The Defendant Did Not Settle (Pay) Or Dispute The Claim, What’s Next?

What is my next step if the Defendant does not settle (pay) or dispute the claim?

In order to continue with your action and to get Judgment, three steps must have been completed:

  • The Defendant has been served with the Civil Claim and a blank form of Dispute Note
  • The Plaintiff has filed an Affidavit of Service showing proof of service 
  • The time for the Defendant to pay or dispute the Civil Claim has passed

Once the steps have been completed, it is up to the Plaintiff to file a Request for Default Judgment or Request to Note in Default. The type of Civil Claim filed will determine which process to follow.  

When should I use the Request for Default Judgment?

You may file a Request for Default Judgment if the Civil Claim is a debt claim or liquidated demand (a specific sum of money payable under a contract)

Examples of these types of Civil Claims* include the following:

  • General (Attachment A)
  • Amount owing for Goods and Services (Attachment B)
  • Debt Claim (Attachment C)
  • Return of Security Deposit (Damage Deposit) (Attachment E)
  • Payday Loan (Attachment H)

*NOTE: The Court decides if the Civil Claim is a debt claim or liquidated demand that may proceed by way of Request for Default Judgment.

Is there a fee to file a Request for Default Judgment?

No.

How do I complete the Request for Default Judgment?

For detailed information and step by step instructions review the Request for Default Judgment.

You will need to know the following information:

  • Which party the Judgment is being requested against (if multiple Defendants);
  • The amount being claimed less any payments received from the Defendant(s) since the Claim was filed, if any;
  • Interest claimed pursuant to a contractual agreement or Judgment Interest Act and;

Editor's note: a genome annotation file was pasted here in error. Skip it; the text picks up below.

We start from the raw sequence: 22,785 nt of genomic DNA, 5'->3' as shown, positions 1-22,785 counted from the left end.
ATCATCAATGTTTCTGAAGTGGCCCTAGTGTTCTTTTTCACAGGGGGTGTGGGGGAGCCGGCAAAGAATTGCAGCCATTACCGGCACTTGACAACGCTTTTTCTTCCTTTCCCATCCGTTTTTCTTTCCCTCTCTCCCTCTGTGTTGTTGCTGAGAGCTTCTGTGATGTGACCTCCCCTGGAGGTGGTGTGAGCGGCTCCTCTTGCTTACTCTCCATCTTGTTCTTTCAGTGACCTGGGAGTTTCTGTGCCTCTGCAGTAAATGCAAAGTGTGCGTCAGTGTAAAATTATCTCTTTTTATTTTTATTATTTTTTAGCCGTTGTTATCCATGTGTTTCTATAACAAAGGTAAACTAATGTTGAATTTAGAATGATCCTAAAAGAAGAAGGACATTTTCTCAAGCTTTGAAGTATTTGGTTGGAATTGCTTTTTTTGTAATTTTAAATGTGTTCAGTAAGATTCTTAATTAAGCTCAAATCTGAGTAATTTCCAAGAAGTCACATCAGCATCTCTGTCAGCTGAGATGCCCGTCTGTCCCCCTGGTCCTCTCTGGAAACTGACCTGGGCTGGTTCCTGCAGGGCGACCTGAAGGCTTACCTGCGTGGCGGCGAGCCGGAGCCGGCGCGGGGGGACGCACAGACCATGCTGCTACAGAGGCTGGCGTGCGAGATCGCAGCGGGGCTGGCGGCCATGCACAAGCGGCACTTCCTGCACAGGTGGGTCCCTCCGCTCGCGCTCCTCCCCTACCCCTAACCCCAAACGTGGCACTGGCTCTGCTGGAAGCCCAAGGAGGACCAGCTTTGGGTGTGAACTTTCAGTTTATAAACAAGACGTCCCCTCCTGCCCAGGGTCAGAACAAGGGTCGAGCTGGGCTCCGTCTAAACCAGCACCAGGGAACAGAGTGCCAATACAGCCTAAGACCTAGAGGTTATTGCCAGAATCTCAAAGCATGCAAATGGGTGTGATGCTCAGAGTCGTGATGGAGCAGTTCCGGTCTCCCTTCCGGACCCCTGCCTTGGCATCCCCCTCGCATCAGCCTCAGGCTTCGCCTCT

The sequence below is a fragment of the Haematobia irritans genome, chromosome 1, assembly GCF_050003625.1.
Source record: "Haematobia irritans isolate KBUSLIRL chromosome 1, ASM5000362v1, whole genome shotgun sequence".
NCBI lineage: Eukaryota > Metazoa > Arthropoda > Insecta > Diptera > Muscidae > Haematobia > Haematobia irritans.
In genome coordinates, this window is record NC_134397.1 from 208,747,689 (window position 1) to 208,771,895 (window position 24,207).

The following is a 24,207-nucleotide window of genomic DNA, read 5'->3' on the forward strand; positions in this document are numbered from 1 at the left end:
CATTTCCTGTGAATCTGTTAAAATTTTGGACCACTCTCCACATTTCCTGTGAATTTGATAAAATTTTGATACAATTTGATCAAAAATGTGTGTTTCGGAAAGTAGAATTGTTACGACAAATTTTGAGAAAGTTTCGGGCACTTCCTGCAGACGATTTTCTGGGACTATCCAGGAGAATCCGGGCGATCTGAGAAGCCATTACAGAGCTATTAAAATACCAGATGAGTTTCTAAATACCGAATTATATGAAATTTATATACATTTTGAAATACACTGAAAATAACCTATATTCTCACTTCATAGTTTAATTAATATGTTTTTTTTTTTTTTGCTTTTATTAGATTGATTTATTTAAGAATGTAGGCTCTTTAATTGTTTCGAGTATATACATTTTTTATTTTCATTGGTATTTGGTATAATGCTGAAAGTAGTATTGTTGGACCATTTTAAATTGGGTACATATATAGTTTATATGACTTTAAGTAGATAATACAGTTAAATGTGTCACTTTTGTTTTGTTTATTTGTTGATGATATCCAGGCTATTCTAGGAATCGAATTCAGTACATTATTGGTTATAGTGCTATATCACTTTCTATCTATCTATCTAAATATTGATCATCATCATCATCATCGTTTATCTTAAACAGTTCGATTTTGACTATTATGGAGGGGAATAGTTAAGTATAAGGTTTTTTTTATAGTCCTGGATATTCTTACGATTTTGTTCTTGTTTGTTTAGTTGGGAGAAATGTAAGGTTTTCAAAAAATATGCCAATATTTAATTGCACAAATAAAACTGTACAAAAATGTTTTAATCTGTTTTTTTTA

• Costs being claimed, such as the Civil Claim filing fee, costs for serving the Civil Claim whether by recorded mail, process server or costs incurred to perform searches at an Alberta Registry Agent office. You will be required to provide receipts for service and search expenses.

What happens after I have filed the Request for Default Judgment?

The Provincial Court Office will prepare a Certificate of Default Judgment and send to all parties by regular mail. It may take two weeks or more for the Certificate to be mailed.

Getting a Certificate of Default Judgment is not the end of the Court process. If the Defendant does not voluntarily pay you the amount awarded in the Judgment, you must then take steps to enforce (collect) the Judgment. The Court does not collect the money for you.

The first step to enforcing (collecting) your Judgment is to file the certified copy of Certificate of Default Judgment in Court of Queen’s Bench. It is also recommended that you review the publication called Enforcing your Judgment in Alberta.

For more detailed information review the section called Judgment and Court Costs.

For more information on collection processes contact the Court of Queen’s Bench.

When should I use the Request to Note in Default?

You may file a Request to Note in Default if the Civil Claim is for damages.

Examples of these types of Civil Claims* include the following:

  • General (Attachment A)*
  • Motor Vehicle Accident (Attachment D)**
  • Damages to Property (Attachment F)